A fringe benefit of keybase is the ability to send encrypted messages.

As with all security utilities, ensure you have your data backed up before you turn on security features, especially encryption! And be sure to read the fine instruction manuals.

Now, what’s a good passphrase for LastPass? Not your favorite movie quote, at least not without some extra work. Here’s some examples of high quality pass phrases, none of which you should use, because they will all now be publicly known!

  • Ferry my horse sun* 2 the far shore for $5.
  • Left. No, right. No, left! YOUR OTHER LEFT!!
  • I had a gr8 password, but i forgot it. :,-(
  • Tension, apprehension, and dissention have begun! Not!

And that is the only thing you’ll need to remember, from now on.

Idle Time Mining

Most forensic shops have several very powerful machines for the business. Much of the time, these machines sit idle, doing nothing in between cases. Consider putting those thoroughbred boxes to more profitable use by mining virtual currencies. The additional income can smooth can flow curves, be used in purchases, and help heat the office in Winter.


Mining operations can be run from different boot disks while the machines aren’t doing anything. It’s pretty easy to set up, and the heating benefits are no joke.

You could cut your office heating bill and get some coins out of the deal.

Besides, virtual currency forensics is going to be huge business. Get involved now.

Musings on The Near Future

When we first started helping litigants with electronic evidence, there was a lack of paying clients. This was because few lawyers then had any grasp of tech who weren’t actively in tech, and courts had even less. Strange, isn’t it, that cases that could have benefitted from electronic evidence failed to capitalize on it, because the people responsible for litigation didn’t grasp is importance. Like only eating the same fast food because you don’t know there’s a restaurant one block over. But gradually it crept in. It took literally decades, but here we are. Now only the very rural or new do not grasp the import of electronic evidence materials.

For the past decade we’ve had a labor shortage, which has worked out well for us, providing a stable enough demand to operate as an independent consulting group, but that is changing.   As the lawyers have become more knowledgeable, demand for technical expertise and billable hours have shrunk, while more professional consultants crowd the field. Fortunately, it is not exactly a commodity service, so we have not suffered a drawdown, but it has limited growth. We see two areas of interest in the near future.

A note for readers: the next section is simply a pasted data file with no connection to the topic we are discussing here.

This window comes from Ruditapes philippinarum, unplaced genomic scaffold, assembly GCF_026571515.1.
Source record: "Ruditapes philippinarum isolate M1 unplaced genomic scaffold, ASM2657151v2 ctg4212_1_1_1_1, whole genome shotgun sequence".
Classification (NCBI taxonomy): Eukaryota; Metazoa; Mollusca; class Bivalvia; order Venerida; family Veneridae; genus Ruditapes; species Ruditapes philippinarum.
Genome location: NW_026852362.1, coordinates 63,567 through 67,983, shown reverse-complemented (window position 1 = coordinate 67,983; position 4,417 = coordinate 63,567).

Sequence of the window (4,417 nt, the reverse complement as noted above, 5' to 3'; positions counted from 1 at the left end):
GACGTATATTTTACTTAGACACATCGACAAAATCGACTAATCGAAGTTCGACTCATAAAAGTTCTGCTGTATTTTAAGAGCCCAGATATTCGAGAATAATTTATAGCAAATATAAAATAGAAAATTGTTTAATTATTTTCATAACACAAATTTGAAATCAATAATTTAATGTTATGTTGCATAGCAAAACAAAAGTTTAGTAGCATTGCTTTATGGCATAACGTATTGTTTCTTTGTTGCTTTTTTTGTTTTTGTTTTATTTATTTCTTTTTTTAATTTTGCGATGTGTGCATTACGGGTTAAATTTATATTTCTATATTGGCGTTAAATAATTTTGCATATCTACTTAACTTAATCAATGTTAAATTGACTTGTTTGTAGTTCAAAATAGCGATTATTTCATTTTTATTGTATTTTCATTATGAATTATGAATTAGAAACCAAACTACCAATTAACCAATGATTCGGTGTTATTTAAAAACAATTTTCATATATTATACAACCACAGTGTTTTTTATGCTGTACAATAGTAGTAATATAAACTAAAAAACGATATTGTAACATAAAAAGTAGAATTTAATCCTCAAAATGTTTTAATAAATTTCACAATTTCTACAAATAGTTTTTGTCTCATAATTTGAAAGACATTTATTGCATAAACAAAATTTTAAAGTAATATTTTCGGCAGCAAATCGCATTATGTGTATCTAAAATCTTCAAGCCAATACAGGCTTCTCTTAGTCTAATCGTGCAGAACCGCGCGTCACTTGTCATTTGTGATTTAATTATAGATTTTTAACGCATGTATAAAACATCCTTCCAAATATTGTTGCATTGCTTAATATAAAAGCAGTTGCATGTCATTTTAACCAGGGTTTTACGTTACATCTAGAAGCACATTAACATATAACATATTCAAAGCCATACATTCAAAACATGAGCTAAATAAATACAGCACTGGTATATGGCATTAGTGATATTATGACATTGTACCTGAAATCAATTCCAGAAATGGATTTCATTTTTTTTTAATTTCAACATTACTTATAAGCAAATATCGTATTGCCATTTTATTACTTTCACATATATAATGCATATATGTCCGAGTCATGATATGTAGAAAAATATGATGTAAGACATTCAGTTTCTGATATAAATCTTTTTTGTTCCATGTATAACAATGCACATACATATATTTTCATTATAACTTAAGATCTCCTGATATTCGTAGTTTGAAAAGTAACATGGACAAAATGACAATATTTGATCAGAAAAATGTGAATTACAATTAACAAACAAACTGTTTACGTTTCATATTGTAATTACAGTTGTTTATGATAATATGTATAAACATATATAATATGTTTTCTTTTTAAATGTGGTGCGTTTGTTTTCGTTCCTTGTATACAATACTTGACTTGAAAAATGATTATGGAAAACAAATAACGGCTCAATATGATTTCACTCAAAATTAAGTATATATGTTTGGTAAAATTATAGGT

One, is the typical business Oroborus cycle of acquisition and merger. We will likely meet this fate within several years, being small and specialized. Not a problem except as it leads to stagnating methods and standardized responses with higher costs. Sorry, consumers.

The second area is far more dire, and that is the advent of expert systems, or what the ignorant refer to as AI. Experts systems are codified judgement engines that modify their rules based on results. They “learn” from outcomes. Where an expert now collects, processes, and constructs affidavits or testimony, eventually 95% of that work, and the lawyer activity surrounding it, will be done by a supervised expert system.

At which point our job, the technical consultant, turns to criticizing and improving those systems. But it will drastically alter the legal playing field. Especially where one side can afford it and one can’t. We will likely need to extend the right to counsel to include the right to expert system advice. 

One day there will be a public defender computer made of old code and rusty hardware trying to keep up with too many cases and the shiny new Wall Street supercomputer expert system.

I, for one, welcome our new robot overlords as they can be mathematically proven to be fair and unbiased and mistake free. But that’s still at least a decade away, more likely two. 


to the big man himself for passing the HCISSP exam on the first try! Liticode considers the HCISSP a necessary standard for working on HIPAA and hospital security and litigation consulting. No cert is too much of a reach for our valued clients.

On the Structured Interdependence of Policy

Corporate documentation is a multifaceted pyramid structure.  It begins with the business plan and statement of purpose.  The departments are chartered to spell out purpose, responsibilities, and control.  The charters are supported in policy.  Policy is frequently interdepartmental in reach.  Nothing is done in a vacuum.  The policies are detailed in procedures, standards, and other documents.